Saturday, 12 August 2017

Dealing with the 'Robinson Crusoe Effect'

For an image of isolation, it is hard to find a more complete picture than that of the person stranded on a deserted island. I was first introduced to Robinson Crusoe through the black and white, dubbed series which was shown every summer on Saturday mornings throughout my childhood. I was familiar with the story of loneliness told - of the desire to find the owner of one solitary footprint Crusoe found on 'his' beach. Later on, I was able to read the original novel and found that the story does not end on the island. Crusoe is eventually rescued and returns to England. What I find interesting is that he does not embrace his return to society with unfettered joy. There is a challenge to breaking the isolation.

For many of us the isolation caused by emotional and mental storms is like being stranded on our own islands. Recovery is our story of rescue and return to our communities or our families. If you are like me, being solitary feels safer than being a part of wider groups. It is a constant challenge to myself to break away from my island where I feel safe, with my pets. It is comfortable most of the time as most of my struggles are evident in relationship with other human beings. However, the reality is that we are made to relate to others, to something bigger than ourselves. For me I have a personal faith in someone who is so much bigger than me and the island I inhabit. Others may find their something bigger in other things. What I need to acknowledge is that often the pain of relationship is temporary and persevering with those relationships is important to my long term recovery.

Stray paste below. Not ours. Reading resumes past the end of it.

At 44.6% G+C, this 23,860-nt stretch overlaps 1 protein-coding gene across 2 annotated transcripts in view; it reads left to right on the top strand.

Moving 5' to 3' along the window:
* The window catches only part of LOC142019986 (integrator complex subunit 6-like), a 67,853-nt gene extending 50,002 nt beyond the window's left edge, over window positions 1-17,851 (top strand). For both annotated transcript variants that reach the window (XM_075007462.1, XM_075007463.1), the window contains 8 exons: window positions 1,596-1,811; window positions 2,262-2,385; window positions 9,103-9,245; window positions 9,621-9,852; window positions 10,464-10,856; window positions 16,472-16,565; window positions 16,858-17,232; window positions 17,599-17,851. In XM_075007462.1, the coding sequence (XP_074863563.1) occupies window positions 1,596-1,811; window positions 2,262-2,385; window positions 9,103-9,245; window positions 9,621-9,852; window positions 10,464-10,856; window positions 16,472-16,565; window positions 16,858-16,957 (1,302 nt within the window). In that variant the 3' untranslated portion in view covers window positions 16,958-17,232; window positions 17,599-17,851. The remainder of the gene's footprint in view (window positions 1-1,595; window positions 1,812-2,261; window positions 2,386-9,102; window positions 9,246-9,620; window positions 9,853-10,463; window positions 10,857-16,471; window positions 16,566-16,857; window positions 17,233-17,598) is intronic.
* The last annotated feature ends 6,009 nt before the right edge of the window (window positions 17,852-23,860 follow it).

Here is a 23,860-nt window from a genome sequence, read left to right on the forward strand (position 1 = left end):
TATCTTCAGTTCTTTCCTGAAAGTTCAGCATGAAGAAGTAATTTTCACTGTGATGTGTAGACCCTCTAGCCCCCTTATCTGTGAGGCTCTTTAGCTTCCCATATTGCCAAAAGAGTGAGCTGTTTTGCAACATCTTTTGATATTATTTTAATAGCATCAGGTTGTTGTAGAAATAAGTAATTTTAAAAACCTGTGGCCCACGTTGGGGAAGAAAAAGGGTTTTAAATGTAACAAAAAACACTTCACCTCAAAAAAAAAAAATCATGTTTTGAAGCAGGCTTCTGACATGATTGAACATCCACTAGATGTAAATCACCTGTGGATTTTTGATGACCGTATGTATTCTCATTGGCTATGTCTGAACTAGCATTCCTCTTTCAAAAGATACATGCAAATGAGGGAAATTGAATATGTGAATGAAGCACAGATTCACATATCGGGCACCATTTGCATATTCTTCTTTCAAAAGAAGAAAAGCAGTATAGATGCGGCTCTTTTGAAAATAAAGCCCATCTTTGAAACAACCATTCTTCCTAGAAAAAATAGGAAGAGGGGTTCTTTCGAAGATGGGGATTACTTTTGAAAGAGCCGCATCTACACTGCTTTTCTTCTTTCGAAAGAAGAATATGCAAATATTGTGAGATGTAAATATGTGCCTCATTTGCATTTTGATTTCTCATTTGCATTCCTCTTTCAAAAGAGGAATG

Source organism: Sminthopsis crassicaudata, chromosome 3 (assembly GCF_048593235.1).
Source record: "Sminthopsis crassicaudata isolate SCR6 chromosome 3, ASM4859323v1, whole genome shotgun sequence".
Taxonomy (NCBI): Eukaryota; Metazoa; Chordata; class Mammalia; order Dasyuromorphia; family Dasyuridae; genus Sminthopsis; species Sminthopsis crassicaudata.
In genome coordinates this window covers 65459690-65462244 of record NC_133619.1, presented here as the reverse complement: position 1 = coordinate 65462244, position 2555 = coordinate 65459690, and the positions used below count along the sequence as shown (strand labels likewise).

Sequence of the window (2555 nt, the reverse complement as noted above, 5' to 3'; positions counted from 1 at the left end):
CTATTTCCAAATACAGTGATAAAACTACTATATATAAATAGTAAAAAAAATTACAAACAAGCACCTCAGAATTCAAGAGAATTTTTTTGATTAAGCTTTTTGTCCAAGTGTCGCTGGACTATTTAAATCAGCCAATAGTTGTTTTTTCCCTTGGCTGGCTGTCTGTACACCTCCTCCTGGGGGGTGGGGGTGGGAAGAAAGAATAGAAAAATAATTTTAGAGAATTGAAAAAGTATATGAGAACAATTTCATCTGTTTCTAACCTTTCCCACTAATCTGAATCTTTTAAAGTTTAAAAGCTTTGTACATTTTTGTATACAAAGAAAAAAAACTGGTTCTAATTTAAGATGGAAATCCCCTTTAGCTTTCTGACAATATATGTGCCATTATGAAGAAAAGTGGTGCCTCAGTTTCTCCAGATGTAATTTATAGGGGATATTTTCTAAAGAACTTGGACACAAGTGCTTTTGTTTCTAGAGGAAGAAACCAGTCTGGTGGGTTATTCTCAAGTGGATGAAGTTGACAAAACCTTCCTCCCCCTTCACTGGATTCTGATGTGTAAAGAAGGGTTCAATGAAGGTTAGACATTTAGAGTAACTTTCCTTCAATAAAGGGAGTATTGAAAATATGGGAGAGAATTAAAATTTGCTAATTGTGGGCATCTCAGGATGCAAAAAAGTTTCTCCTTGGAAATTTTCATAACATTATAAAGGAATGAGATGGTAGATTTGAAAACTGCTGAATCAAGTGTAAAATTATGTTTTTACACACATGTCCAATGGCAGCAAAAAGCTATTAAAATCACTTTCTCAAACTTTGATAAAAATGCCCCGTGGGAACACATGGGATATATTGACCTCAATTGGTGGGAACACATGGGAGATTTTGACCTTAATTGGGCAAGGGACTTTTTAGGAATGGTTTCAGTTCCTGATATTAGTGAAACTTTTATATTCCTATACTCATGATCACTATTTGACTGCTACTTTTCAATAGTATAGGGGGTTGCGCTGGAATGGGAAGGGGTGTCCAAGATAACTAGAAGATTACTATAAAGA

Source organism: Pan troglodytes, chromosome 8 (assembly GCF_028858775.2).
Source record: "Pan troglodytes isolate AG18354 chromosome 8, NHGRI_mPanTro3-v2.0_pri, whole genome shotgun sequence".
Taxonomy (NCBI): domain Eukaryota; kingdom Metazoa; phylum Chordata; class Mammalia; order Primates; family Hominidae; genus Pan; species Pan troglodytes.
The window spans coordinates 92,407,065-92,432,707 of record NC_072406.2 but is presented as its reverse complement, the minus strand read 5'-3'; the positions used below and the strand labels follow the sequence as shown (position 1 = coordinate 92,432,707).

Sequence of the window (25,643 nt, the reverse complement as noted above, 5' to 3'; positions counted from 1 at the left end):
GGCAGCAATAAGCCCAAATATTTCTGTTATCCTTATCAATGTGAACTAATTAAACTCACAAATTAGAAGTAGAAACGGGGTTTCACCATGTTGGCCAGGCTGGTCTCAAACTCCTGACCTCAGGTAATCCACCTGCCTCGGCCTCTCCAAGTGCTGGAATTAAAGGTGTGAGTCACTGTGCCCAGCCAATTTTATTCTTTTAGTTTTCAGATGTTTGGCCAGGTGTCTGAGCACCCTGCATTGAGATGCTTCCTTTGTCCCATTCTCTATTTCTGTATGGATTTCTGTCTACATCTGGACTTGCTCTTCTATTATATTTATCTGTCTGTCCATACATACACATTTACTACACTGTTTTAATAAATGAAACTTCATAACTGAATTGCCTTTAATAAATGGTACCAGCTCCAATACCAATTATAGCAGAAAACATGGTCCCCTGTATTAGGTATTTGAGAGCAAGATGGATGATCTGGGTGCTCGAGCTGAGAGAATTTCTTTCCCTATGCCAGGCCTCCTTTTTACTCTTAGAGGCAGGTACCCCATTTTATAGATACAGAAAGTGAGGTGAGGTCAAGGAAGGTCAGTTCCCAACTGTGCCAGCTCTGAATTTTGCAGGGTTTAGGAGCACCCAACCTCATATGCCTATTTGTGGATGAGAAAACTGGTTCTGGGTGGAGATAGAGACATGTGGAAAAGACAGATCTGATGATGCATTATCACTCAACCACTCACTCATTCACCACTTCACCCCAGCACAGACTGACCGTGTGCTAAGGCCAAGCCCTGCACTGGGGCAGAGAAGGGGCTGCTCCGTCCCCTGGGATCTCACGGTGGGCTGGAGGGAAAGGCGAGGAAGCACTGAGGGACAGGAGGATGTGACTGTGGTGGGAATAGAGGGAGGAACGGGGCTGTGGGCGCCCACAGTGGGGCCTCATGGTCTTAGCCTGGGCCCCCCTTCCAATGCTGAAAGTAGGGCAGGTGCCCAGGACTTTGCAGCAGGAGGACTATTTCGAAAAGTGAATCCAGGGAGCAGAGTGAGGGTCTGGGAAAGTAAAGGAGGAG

I love the imagery of John Donne, a poet who mixed images of every day experience with the deeper spiritual experiences of humanity. He sums up best the reality of needing to reject isolation in favour of being a part of community: "No man is an island, entire of itself; every man is a piece of the continent, a part of the main". If one part of our coastline erodes, there is loss for the whole island. Sometimes we focus so much on joining with others, that we neglect our own value in contributing to the whole.

This is a critical result of low self esteem. We are unable to value ourselves as a necessary part of the whole yet, moving forward in recovery means that we continue to learn about our value in relation to others.

So where do I begin if I have been isolated and become comfortable with my 'own company'? I have found that the best way to get to know others is to do something together. It is so much easier if there is a task or activity to complete with others, than having to 'socialise' which can be so problematic. Here are the steps I have taken to avoid growing into my isolation:

1. This week I have received my 10 badge from Blood Transfusion. It is one of the easiest ways to feel a part of wider society and to know that I have something valuable to contribute. The benefit is that staff and others donating are good at offering a welcome - it is time limited, and you get a brew and a choice of choccy biscuit or crisps.